Each ``backup copy'' directory tree contains a file named storeBackupBaseTree.conf which is its individual configuration file. It defines which backup series has to be copied to this specific backup copy directory tree.

The ``deltaCache'' directory tree contains deltaCache.conf in the root of the tree. The purpose of this configuration file is to provide one central place which denotes which backup series shall be copied to which named backup copy (physical directory paths are not used). This information is needed by to decide if a backup can be marked as processed and, later, deleted. needs to know who wants to copy a backup and if it has already been copied.

These config files contain some options (e.g., backupTreeName) for which you specify a unique identifier. Note that this parameter is simply a named reference to another location. It is not a file system path or an actual directory name. It is a unique identifiers that you can make up. This will be explained further below.

There is no information shared between two different backup copies. For a home user, this is necessary because the external disks used for replication might not always be connected. In the professional admin case it might be related to no routing for security reasons.

However, when understanding the overall concept of storeBackup replication, you might want to understand why the replication configuration uses these unique identifiers (which are not specific directory names). Why not just use the directory name? The reasons can be illustrated with two examples.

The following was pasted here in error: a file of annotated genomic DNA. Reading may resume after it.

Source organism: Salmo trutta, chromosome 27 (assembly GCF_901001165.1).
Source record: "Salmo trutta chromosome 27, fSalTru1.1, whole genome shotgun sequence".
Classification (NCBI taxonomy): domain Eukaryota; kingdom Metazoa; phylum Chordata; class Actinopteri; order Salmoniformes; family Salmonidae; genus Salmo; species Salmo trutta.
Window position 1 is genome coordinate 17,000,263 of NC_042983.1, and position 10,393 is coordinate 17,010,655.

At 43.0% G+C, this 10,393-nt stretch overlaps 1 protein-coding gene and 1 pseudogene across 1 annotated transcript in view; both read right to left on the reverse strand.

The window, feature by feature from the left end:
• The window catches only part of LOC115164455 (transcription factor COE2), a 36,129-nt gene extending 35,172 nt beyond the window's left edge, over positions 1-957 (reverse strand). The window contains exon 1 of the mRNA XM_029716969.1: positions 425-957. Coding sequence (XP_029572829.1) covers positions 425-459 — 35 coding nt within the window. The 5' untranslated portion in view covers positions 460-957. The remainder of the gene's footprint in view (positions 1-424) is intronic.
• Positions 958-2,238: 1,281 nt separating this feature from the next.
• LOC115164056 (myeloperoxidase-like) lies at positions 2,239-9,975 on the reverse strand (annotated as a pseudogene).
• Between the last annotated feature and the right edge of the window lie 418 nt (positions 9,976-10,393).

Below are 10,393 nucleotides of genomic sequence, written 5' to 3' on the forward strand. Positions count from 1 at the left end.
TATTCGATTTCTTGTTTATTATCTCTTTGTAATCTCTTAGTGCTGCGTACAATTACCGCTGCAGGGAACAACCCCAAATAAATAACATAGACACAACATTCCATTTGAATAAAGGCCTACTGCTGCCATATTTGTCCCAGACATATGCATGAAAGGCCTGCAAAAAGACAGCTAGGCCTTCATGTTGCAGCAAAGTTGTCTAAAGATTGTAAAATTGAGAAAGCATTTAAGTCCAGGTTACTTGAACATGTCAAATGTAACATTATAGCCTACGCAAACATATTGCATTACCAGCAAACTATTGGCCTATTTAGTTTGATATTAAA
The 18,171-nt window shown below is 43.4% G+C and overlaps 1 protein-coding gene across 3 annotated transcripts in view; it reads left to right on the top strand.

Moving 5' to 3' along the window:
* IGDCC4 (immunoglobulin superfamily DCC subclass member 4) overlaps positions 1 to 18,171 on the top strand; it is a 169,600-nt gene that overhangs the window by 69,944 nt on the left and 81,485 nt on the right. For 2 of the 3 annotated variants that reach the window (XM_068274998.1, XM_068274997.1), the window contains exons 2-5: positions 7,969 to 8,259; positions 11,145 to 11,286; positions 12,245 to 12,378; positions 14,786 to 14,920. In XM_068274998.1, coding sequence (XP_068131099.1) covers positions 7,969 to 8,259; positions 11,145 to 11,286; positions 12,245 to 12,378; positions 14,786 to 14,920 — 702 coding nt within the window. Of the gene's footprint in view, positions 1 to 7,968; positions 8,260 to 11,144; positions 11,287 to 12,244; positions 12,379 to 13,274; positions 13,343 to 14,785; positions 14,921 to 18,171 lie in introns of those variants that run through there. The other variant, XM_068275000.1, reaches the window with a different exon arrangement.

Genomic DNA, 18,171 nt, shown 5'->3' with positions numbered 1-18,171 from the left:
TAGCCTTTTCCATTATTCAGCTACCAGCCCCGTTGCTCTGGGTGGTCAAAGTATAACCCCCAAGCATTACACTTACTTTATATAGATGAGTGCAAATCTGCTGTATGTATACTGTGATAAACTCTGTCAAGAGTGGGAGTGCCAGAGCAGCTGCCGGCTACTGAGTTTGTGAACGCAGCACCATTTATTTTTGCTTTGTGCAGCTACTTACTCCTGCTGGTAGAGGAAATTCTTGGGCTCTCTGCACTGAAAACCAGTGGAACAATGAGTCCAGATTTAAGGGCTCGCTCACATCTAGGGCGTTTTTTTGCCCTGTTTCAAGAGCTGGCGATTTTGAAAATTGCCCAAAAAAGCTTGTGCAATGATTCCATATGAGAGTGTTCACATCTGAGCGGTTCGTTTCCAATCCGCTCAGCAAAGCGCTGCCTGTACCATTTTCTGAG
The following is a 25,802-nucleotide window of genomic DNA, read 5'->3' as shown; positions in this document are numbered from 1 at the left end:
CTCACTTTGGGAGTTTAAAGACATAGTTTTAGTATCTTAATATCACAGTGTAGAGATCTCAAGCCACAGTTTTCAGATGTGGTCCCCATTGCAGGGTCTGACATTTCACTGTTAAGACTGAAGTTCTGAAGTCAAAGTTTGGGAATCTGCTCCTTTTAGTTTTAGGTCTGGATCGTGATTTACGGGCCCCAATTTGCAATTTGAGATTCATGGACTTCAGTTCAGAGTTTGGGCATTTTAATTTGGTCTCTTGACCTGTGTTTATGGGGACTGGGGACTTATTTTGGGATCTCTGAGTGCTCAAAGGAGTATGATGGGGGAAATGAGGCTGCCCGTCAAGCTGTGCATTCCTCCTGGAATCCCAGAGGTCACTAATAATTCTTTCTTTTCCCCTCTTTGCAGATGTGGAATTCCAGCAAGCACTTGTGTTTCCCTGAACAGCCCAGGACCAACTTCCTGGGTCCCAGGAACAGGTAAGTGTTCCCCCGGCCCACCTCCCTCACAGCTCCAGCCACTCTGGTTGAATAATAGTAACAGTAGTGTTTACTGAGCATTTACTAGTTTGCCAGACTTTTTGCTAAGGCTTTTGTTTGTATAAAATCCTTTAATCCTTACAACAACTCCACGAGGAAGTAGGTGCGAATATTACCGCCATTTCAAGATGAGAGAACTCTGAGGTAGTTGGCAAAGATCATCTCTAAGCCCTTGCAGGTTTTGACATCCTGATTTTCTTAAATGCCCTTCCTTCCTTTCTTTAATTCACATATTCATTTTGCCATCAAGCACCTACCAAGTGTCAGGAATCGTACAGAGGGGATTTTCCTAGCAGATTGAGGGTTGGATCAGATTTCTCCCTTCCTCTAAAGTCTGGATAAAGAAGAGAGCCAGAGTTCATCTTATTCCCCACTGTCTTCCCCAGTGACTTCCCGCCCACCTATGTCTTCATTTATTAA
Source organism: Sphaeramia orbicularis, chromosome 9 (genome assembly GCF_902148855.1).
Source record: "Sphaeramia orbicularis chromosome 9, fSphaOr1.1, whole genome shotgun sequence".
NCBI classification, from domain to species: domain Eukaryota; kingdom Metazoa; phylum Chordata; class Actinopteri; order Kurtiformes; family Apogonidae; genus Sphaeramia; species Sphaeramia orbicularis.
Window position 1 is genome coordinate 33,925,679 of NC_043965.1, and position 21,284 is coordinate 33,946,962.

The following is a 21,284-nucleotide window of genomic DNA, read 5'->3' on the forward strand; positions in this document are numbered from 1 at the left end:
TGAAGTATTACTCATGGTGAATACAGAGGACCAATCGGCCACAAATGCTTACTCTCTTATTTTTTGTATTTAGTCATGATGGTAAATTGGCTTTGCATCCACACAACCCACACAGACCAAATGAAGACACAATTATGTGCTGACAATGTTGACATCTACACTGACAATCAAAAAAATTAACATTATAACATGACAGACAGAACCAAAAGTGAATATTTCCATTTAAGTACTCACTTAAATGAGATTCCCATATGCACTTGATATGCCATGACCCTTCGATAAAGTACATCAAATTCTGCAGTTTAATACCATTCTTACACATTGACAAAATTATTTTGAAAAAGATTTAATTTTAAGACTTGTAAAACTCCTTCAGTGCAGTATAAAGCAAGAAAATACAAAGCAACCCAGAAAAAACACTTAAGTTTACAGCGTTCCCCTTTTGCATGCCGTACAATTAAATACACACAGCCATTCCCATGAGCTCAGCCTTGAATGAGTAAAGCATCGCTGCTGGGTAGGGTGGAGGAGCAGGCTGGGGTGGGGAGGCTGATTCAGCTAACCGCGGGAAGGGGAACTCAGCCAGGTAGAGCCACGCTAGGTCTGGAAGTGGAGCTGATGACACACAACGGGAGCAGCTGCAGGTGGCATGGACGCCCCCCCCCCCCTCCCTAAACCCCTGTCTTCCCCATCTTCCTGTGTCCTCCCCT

First, consider the case of somebody who wants to make two backup copies (replicas) to two different external disks, one on odd weekends and one on even weekends. Assume they would be mounted at the same mount point. The most elegant way for storeBackup has to manage the alternation of these two different copies is via these unique identifiers. In this example, imagine you have unique identifiers named CopyA and CopyB. This allows storeBackup to know whether each one was completed (copied + hard linked) so it can be moved to processedBackups - even if a backup was interrupted, etc. Other implementations would not be as advantageous.

Another example would be a sysadmin who wants to make two replications, one in the same data center and the other one in a remote data center. He sets up a server for that in the same data center which pulls its data from the deltaCache via some mount points. In the remote data center, he sets up another server in the same way. Using unique identifiers in storeBackup's replication configuration (so it is decoupled from the physical directory) makes this administration easier.